Building communities 3
Social minority communities, social status & living conditions
At OSAKA in JapanIn 2008
By Architecture Sans Frontières - UK
Local partners: CASE
Donors: GB Sasakawa Foundation, DaiwaAnglo Japanese Foundation and Self funding
In Easter 2008 the ‘Building Communities’ workshop series continued in the KitaShiba area of Osaka, Japan with local partner CASE Japan. Participants experienced a city where public housing has been formalized, and were given opportunities to understand the after-effects of slum eradication and an effective community upgrading programme. Working within one of Japan’s social minority communities (the Buraku), participants explored the housing solutions provided by the Minoh government and those solutions the community developed in order to cope with their change in social status and living conditions. This was achieved through a series of lectures and interactive exercises, which focused on four main issues affecting the social realm including public housing, public spaces, and homelessness in the land of housing and issues of social interactions. The participants developed an understanding of the Barakumin discrimination issue in Japan and an insight into the complexities of working as a professional with communities in long term development projects. Through the partnership with CASE they explored the methods and techniques a local architecture practice employs when working with communities, and prototyped a tool for community engagement that was shared and enhanced by the local community on the Community Spring Festival day (which coincided with the final day of the workshop).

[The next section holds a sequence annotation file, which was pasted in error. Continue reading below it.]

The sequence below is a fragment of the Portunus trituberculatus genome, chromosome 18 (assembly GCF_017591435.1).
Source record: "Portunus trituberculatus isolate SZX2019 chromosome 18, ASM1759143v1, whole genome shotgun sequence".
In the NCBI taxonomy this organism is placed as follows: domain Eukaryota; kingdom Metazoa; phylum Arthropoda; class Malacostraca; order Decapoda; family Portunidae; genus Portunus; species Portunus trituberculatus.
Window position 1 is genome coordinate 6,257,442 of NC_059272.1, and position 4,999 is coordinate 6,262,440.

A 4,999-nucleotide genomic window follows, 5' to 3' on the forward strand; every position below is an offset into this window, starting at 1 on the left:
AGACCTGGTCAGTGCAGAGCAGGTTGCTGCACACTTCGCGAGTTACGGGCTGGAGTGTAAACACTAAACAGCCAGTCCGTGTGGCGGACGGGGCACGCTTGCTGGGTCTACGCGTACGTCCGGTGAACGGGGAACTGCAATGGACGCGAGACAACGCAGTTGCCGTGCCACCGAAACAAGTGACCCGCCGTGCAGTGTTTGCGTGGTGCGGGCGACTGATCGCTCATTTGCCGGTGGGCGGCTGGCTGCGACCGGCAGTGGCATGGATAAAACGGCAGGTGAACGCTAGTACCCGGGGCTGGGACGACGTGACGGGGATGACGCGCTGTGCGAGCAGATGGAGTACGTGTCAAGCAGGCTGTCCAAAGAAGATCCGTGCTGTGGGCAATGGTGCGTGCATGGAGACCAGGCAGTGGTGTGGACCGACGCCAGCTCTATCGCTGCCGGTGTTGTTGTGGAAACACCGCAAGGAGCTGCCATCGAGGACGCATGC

The group had started the two weeks with expectations of engaging with the local community and exploring an unknown side of Japan. At the same time they were keen to find out what an architect can specifically do in this kind of project with his/her skills. The workshop enabled students to learn about the current social housing strategy in Japan and broaden their skills as architects to engage with a community and some of the complex issues it faces.